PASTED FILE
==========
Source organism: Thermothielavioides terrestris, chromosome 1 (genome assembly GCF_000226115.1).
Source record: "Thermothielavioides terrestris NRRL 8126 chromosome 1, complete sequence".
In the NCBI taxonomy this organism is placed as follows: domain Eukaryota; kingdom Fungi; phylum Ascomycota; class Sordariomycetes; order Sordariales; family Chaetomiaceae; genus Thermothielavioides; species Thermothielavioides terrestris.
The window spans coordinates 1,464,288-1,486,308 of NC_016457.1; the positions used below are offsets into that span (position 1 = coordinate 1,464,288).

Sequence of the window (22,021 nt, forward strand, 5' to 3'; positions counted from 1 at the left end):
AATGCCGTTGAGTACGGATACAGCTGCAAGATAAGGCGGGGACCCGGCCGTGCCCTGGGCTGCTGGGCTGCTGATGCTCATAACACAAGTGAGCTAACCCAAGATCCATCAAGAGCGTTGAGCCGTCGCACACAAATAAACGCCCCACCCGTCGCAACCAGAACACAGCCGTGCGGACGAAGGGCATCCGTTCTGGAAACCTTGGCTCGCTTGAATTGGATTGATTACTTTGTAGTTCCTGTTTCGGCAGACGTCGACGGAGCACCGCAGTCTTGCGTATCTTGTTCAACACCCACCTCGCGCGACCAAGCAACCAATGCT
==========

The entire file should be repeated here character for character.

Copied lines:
Source organism: Thermothielavioides terrestris, chromosome 1 (genome assembly GCF_000226115.1).
Source record: "Thermothielavioides terrestris NRRL 8126 chromosome 1, complete sequence".
In the NCBI taxonomy this organism is placed as follows: domain Eukaryota; kingdom Fungi; phylum Ascomycota; class Sordariomycetes; order Sordariales; family Chaetomiaceae; genus Thermothielavioides; species Thermothielavioides terrestris.
The window spans coordinates 1,464,288-1,486,308 of NC_016457.1; the positions used below are offsets into that span (position 1 = coordinate 1,464,288).

Sequence of the window (22,021 nt, forward strand, 5' to 3'; positions counted from 1 at the left end):
AATGCCGTTGAGTACGGATACAGCTGCAAGATAAGGCGGGGACCCGGCCGTGCCCTGGGCTGCTGGGCTGCTGATGCTCATAACACAAGTGAGCTAACCCAAGATCCATCAAGAGCGTTGAGCCGTCGCACACAAATAAACGCCCCACCCGTCGCAACCAGAACACAGCCGTGCGGACGAAGGGCATCCGTTCTGGAAACCTTGGCTCGCTTGAATTGGATTGATTACTTTGTAGTTCCTGTTTCGGCAGACGTCGACGGAGCACCGCAGTCTTGCGTATCTTGTTCAACACCCACCTCGCGCGACCAAGCAACCAATGCT